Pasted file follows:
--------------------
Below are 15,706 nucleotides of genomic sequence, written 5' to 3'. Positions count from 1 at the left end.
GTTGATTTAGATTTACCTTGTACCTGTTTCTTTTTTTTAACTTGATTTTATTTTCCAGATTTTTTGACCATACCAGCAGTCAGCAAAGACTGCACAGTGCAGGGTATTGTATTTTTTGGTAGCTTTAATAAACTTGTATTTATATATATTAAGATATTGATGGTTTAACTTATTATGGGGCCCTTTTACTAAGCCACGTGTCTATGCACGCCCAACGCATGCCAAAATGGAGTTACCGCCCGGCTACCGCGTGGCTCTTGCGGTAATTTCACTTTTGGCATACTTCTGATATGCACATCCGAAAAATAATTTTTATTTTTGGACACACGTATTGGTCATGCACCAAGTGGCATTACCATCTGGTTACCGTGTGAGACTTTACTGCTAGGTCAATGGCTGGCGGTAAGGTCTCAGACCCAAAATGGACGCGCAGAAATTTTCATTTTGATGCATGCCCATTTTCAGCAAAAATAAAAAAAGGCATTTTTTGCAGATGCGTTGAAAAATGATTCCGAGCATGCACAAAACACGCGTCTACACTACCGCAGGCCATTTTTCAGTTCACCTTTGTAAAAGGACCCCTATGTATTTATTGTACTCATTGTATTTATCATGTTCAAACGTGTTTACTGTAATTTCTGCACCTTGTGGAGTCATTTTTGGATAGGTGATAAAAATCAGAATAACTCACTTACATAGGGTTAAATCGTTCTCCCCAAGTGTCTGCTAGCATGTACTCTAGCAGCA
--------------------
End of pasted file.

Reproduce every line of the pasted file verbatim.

Below are 15,706 nucleotides of genomic sequence, written 5' to 3'. Positions count from 1 at the left end.
GTTGATTTAGATTTACCTTGTACCTGTTTCTTTTTTTTAACTTGATTTTATTTTCCAGATTTTTTGACCATACCAGCAGTCAGCAAAGACTGCACAGTGCAGGGTATTGTATTTTTTGGTAGCTTTAATAAACTTGTATTTATATATATTAAGATATTGATGGTTTAACTTATTATGGGGCCCTTTTACTAAGCCACGTGTCTATGCACGCCCAACGCATGCCAAAATGGAGTTACCGCCCGGCTACCGCGTGGCTCTTGCGGTAATTTCACTTTTGGCATACTTCTGATATGCACATCCGAAAAATAATTTTTATTTTTGGACACACGTATTGGTCATGCACCAAGTGGCATTACCATCTGGTTACCGTGTGAGACTTTACTGCTAGGTCAATGGCTGGCGGTAAGGTCTCAGACCCAAAATGGACGCGCAGAAATTTTCATTTTGATGCATGCCCATTTTCAGCAAAAATAAAAAAAGGCATTTTTTGCAGATGCGTTGAAAAATGATTCCGAGCATGCACAAAACACGCGTCTACACTACCGCAGGCCATTTTTCAGTTCACCTTTGTAAAAGGACCCCTATGTATTTATTGTACTCATTGTATTTATCATGTTCAAACGTGTTTACTGTAATTTCTGCACCTTGTGGAGTCATTTTTGGATAGGTGATAAAAATCAGAATAACTCACTTACATAGGGTTAAATCGTTCTCCCCAAGTGTCTGCTAGCATGTACTCTAGCAGCA